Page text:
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Speculation is rife about a September Cabinet re-shuffle. If Gove leaves education, where might he go next?

Using the scientific medium of Wikipedia, it seems 12 of the 31 Ed Secs never transitioned to other roles (though many continued as MPs or Peers).

Since the early 90s, Home Secretary became a popular move. Not only have three Ed Secs in the past 25 years moved straight into this role, Alan Johnson also made it there after Health and Ed Balls took position as Shadow Home Secretary before becoming Shadow Chancellor (though admittedly that was only for 3 months).

Women seem to have done particularly poorly in moves, with only Ruth Kelly keeping a Ministerial position while still in power. However Margaret Thatcher did move from being Ed Sec to being Leader of the Conservative Party, which turned out to be a very important move indeed!

Subsequent roles taken by Ed Secs…..

1 Rab Butler Chancellor of the Exchequer
2 Richard Law
3 Ellen Wilkinson
4 George Tomlinson  
5 Florence Horsbrugh
6 Geoffrey Lloyd
7 David Eccles (1st time) President of the Board of Trade(2nd time) Paymaster General & Minister for the Arts
8 Edward Boyle
9 Quintin Hogg Lord President of the Council
10 Michael Stewart Secretary of State for Economic Affairs
11 Anthony Crosland Secretary of State for Local Government & Regional Planning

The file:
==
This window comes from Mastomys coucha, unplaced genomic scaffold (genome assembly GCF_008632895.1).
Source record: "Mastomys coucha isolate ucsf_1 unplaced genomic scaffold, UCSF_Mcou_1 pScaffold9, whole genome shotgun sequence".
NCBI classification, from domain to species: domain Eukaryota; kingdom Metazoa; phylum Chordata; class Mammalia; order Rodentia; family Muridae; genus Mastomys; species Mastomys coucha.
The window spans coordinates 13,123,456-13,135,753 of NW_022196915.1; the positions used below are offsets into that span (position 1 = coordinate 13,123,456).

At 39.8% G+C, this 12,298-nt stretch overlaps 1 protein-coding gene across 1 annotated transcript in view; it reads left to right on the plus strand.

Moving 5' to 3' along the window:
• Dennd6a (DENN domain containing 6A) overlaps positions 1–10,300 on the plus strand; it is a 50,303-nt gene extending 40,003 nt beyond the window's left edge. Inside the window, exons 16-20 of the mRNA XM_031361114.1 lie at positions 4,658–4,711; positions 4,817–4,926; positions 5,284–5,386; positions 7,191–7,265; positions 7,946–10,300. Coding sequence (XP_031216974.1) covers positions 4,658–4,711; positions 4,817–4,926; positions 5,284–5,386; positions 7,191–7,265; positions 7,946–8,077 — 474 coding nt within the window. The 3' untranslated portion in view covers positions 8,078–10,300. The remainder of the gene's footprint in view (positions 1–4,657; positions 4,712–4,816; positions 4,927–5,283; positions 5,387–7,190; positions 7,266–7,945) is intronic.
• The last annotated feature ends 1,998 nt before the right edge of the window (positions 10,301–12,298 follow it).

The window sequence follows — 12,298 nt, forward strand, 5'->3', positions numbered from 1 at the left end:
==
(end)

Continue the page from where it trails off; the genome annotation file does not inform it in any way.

12 Patrick Gordon Walker
13 Edward Short Leader of the House of Commons/Lord President of the Council
14 Margaret Thatcher Leader of the Conservative Party
15 Reg Prentice Minister of State for Overseas Development
16 Fred Mulley Secretary of State for Defence
17 Shirley Williams
18 Mark Carlisle
19 Keith Joseph
20 Kenneth Baker Chairman of the Conservative Party
21 John MacGregor Leader of the House of Commons/Lord President of the Council
22 Kenneth Clarke Home Secretary
23 John Patten
24 Gillian Shephard Shadow Secretary of State for Education
25 David Blunkett Home Secretary
26 Estelle Morris
27 Charles Clarke Home Secretary
28 Ruth Kelly Minister for Women
29 Alan Johnson Secretary of State for Health
30 Edward Balls Shadow Secretary of State for Education
31 Michael Gove ??

Florence HorsbrughFlorence Gertrude Horsbrugh, Baroness Horsbrugh, GBE, PC

Born: 13 October 1889

Died: 6 December 1969 (aged 80)

Party: Conservative

Dates as Education Minister: 2 Nov 1951 – 18 Oct 1954 (1082 days)

Age when Minister: 62 yrs (0m) to 65 yrs (0m)

Best Fact: The first woman to hold a Cabinet seat in a Conservative government